There was a man who had two sons.
One thing to be clear about is that when Jesus said this, his audience knew — and heard — immediate echos of stories of men with two sons. Abraham had two sons. Issac had two sons. This was a familiar way to start a story. Adam had two sons and one killed the other…. we’re all descended, so to speak, from the third son, Seth, who doesn’t get any credit. From sons murdering each other; to sons (Jacob and Esau) who managed not to murder each other despite perfect valid reasons for anger. Now we have Jesus starting a story with two sons.
So again, the parable doesn’t start out “shocking” any listener.
The younger of them said to his father, “Father, give me the share of the property that will belong to me”.
Now the shock begins. Maybe! Maybe the whole only-the-oldest-son-inherited thing is more myth and than reality. This was a long time ago! And every culture has rules that are potentially hurtful and people exert a little common sense and work around them. Maybe fathers gave generous gifts to younger sons. They wouldn’t just let a beloved child suffer just because he was born second — that’s just not how human nature works.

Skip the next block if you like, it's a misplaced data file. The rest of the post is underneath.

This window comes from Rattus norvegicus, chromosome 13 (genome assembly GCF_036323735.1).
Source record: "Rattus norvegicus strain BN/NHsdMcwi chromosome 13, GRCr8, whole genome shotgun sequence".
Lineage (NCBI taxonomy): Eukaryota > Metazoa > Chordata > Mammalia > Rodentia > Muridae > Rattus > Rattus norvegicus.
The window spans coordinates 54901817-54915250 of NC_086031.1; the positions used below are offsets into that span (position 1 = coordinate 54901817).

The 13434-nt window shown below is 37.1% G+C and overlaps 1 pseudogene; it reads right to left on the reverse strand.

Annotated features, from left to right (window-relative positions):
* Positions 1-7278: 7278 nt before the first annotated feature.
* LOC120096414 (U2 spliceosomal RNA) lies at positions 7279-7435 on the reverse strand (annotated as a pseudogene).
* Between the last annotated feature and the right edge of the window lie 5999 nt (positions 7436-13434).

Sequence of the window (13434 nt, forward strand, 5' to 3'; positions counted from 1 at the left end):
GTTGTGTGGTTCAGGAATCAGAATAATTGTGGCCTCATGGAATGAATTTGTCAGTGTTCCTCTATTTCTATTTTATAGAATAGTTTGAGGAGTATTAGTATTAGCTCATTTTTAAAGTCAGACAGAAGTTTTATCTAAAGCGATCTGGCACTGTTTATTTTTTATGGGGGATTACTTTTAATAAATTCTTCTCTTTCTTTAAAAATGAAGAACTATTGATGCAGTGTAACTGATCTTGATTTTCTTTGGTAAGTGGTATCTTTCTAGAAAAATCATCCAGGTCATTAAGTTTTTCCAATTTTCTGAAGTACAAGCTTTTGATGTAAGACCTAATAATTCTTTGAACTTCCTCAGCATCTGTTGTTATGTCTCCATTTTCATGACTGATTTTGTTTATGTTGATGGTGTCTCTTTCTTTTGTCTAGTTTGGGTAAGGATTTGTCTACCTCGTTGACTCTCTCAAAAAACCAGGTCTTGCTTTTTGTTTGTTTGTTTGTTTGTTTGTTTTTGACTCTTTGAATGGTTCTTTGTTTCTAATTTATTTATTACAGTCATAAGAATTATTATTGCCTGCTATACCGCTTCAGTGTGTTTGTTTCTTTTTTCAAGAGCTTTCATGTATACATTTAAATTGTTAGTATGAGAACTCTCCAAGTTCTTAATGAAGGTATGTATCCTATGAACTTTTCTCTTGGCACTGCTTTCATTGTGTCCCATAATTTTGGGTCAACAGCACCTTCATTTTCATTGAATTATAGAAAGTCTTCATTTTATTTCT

But I don’t think younger sons were supposed to ask for it. Perhaps now the listeners were leaning into the story.
Was the father in the parable crush with grief to have this question? Was he angry? Was he thinking perhaps his son would start a little shop? Is there any chance he was happy? The story only says: “So he divided his property between them.” It gives no indication of emotional state. Is the father over-indulgent — is this a bad father, giving his son the means to make a mess of things, allowing a son to be dishonorable?
(citation: Short Stories by Jesus by Amy-Jill Levine)